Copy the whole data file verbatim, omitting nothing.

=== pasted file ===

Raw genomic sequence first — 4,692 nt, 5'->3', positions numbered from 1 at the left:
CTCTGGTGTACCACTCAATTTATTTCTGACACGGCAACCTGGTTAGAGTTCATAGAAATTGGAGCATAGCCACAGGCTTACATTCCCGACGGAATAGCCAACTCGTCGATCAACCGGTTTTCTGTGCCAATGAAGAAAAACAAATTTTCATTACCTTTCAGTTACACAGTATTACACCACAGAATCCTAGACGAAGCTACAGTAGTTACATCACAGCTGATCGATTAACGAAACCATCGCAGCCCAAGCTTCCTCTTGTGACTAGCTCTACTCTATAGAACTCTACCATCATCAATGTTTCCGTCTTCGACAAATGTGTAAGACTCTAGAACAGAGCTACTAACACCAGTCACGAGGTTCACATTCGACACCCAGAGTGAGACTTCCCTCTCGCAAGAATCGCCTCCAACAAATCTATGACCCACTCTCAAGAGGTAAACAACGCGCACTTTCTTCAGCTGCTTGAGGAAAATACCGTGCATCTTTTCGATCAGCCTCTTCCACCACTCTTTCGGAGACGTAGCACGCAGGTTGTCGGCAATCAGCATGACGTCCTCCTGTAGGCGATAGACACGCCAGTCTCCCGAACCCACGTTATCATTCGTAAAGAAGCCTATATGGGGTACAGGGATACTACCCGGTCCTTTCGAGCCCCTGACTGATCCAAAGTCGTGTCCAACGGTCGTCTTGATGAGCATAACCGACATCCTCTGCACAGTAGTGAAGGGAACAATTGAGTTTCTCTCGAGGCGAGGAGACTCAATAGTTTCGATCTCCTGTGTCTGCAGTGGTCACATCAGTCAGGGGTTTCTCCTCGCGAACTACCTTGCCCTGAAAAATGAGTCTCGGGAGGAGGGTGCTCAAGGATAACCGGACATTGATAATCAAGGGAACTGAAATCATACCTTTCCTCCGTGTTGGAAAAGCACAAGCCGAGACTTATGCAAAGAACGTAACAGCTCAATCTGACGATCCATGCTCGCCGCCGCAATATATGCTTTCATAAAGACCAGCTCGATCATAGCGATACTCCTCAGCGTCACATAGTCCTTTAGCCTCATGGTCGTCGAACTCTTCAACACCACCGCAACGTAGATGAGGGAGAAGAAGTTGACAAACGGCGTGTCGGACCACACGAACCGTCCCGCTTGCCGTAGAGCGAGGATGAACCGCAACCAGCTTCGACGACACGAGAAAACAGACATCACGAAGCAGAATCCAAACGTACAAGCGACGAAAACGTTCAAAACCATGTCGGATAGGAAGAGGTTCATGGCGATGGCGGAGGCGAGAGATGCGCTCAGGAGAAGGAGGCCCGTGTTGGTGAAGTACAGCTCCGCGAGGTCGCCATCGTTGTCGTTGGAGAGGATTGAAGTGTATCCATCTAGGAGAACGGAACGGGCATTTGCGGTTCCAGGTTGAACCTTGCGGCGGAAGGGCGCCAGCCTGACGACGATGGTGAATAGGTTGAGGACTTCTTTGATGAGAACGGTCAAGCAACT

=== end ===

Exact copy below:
Raw genomic sequence first — 4,692 nt, 5'->3', positions numbered from 1 at the left:
CTCTGGTGTACCACTCAATTTATTTCTGACACGGCAACCTGGTTAGAGTTCATAGAAATTGGAGCATAGCCACAGGCTTACATTCCCGACGGAATAGCCAACTCGTCGATCAACCGGTTTTCTGTGCCAATGAAGAAAAACAAATTTTCATTACCTTTCAGTTACACAGTATTACACCACAGAATCCTAGACGAAGCTACAGTAGTTACATCACAGCTGATCGATTAACGAAACCATCGCAGCCCAAGCTTCCTCTTGTGACTAGCTCTACTCTATAGAACTCTACCATCATCAATGTTTCCGTCTTCGACAAATGTGTAAGACTCTAGAACAGAGCTACTAACACCAGTCACGAGGTTCACATTCGACACCCAGAGTGAGACTTCCCTCTCGCAAGAATCGCCTCCAACAAATCTATGACCCACTCTCAAGAGGTAAACAACGCGCACTTTCTTCAGCTGCTTGAGGAAAATACCGTGCATCTTTTCGATCAGCCTCTTCCACCACTCTTTCGGAGACGTAGCACGCAGGTTGTCGGCAATCAGCATGACGTCCTCCTGTAGGCGATAGACACGCCAGTCTCCCGAACCCACGTTATCATTCGTAAAGAAGCCTATATGGGGTACAGGGATACTACCCGGTCCTTTCGAGCCCCTGACTGATCCAAAGTCGTGTCCAACGGTCGTCTTGATGAGCATAACCGACATCCTCTGCACAGTAGTGAAGGGAACAATTGAGTTTCTCTCGAGGCGAGGAGACTCAATAGTTTCGATCTCCTGTGTCTGCAGTGGTCACATCAGTCAGGGGTTTCTCCTCGCGAACTACCTTGCCCTGAAAAATGAGTCTCGGGAGGAGGGTGCTCAAGGATAACCGGACATTGATAATCAAGGGAACTGAAATCATACCTTTCCTCCGTGTTGGAAAAGCACAAGCCGAGACTTATGCAAAGAACGTAACAGCTCAATCTGACGATCCATGCTCGCCGCCGCAATATATGCTTTCATAAAGACCAGCTCGATCATAGCGATACTCCTCAGCGTCACATAGTCCTTTAGCCTCATGGTCGTCGAACTCTTCAACACCACCGCAACGTAGATGAGGGAGAAGAAGTTGACAAACGGCGTGTCGGACCACACGAACCGTCCCGCTTGCCGTAGAGCGAGGATGAACCGCAACCAGCTTCGACGACACGAGAAAACAGACATCACGAAGCAGAATCCAAACGTACAAGCGACGAAAACGTTCAAAACCATGTCGGATAGGAAGAGGTTCATGGCGATGGCGGAGGCGAGAGATGCGCTCAGGAGAAGGAGGCCCGTGTTGGTGAAGTACAGCTCCGCGAGGTCGCCATCGTTGTCGTTGGAGAGGATTGAAGTGTATCCATCTAGGAGAACGGAACGGGCATTTGCGGTTCCAGGTTGAACCTTGCGGCGGAAGGGCGCCAGCCTGACGACGATGGTGAATAGGTTGAGGACTTCTTTGATGAGAACGGTCAAGCAACT